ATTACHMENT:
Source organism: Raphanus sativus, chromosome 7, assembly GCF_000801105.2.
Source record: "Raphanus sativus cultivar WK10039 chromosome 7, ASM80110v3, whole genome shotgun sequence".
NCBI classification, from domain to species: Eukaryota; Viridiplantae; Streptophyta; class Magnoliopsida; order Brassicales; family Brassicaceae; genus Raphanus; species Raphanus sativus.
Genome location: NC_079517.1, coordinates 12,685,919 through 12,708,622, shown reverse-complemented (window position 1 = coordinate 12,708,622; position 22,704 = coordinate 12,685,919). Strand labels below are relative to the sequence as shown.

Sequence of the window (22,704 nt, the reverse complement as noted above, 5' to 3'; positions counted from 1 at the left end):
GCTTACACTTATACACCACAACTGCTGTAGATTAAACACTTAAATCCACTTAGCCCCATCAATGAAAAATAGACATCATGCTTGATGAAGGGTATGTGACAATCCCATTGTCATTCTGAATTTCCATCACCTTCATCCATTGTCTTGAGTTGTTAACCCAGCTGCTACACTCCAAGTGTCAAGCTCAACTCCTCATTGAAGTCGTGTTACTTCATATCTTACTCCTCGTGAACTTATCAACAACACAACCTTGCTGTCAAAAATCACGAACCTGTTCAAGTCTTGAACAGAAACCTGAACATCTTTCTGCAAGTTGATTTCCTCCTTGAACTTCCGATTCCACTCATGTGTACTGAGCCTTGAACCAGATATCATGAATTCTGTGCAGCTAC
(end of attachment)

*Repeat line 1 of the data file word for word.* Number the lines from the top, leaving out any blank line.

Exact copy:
Source organism: Raphanus sativus, chromosome 7, assembly GCF_000801105.2.